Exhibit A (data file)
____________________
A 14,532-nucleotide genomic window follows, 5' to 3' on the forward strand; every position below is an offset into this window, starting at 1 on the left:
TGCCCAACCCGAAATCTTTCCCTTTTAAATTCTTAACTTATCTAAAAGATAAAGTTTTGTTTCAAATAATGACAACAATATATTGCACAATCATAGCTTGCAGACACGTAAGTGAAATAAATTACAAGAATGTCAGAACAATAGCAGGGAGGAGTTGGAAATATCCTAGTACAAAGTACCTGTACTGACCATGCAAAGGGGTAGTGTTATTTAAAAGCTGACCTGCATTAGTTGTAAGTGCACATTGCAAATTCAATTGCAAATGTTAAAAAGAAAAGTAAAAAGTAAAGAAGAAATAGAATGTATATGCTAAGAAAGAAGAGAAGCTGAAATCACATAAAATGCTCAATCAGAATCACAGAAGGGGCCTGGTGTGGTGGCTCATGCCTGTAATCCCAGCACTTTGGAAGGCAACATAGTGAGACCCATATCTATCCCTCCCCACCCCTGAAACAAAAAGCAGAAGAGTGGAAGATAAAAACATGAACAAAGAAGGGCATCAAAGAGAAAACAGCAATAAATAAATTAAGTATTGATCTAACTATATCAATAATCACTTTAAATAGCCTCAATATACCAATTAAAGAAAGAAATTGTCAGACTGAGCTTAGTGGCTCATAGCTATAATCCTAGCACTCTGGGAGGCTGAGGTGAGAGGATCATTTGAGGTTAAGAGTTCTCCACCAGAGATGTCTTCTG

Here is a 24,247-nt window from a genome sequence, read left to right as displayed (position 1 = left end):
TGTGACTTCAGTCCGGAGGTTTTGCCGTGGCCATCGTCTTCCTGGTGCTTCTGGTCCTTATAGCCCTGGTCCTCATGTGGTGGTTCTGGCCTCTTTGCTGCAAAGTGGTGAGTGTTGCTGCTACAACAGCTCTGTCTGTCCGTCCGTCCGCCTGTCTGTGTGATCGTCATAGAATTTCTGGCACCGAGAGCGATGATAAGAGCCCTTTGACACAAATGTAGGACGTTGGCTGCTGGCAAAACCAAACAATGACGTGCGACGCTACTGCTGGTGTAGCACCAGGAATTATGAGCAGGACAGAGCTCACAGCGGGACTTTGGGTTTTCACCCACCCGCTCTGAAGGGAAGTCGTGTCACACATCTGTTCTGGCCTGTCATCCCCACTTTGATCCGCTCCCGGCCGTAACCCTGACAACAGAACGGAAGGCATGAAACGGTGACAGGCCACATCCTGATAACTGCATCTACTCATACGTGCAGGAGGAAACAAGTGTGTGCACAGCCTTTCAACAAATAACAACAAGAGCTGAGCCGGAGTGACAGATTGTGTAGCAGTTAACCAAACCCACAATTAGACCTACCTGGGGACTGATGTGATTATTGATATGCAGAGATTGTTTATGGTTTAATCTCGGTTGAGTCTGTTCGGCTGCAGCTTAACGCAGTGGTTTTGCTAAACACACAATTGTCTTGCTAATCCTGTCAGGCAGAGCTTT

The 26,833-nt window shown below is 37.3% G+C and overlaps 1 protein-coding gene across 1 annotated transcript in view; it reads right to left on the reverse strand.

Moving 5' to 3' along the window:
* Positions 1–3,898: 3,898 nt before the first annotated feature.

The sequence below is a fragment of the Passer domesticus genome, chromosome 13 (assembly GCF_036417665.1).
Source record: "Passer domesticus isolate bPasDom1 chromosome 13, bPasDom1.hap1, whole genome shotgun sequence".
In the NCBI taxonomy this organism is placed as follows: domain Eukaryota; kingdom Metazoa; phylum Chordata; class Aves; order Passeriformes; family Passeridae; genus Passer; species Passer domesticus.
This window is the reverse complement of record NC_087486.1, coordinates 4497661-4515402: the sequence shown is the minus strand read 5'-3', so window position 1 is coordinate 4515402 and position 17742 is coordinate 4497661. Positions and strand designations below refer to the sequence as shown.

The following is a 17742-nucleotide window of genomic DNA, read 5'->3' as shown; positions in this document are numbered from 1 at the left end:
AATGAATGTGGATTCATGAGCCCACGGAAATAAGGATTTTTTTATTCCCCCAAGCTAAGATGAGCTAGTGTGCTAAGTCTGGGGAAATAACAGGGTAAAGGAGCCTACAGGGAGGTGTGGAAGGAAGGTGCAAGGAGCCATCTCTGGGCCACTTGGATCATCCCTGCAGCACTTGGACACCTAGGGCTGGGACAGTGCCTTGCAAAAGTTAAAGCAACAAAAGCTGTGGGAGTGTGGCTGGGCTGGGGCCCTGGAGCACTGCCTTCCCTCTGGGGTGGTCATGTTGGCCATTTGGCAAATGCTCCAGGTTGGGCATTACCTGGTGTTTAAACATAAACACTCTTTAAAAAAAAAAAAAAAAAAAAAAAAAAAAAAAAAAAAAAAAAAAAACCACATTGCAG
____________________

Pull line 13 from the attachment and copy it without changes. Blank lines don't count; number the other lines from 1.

AATGAATGTGGATTCATGAGCCCACGGAAATAAGGATTTTTTTATTCCCCCAAGCTAAGATGAGCTAGTGTGCTAAGTCTGGGGAAATAACAGGGTAAAGGAGCCTACAGGGAGGTGTGGAAGGAAGGTGCAAGGAGCCATCTCTGGGCCACTTGGATCATCCCTGCAGCACTTGGACACCTAGGGCTGGGACAGTGCCTTGCAAAAGTTAAAGCAACAAAAGCTGTGGGAGTGTGGCTGGGCTGGGGCCCTGGAGCACTGCCTTCCCTCTGGGGTGGTCATGTTGGCCATTTGGCAAATGCTCCAGGTTGGGCATTACCTGGTGTTTAAACATAAACACTCTTTAAAAAAAAAAAAAAAAAAAAAAAAAAAAAAAAAAAAAAAAAAAAACCACATTGCAG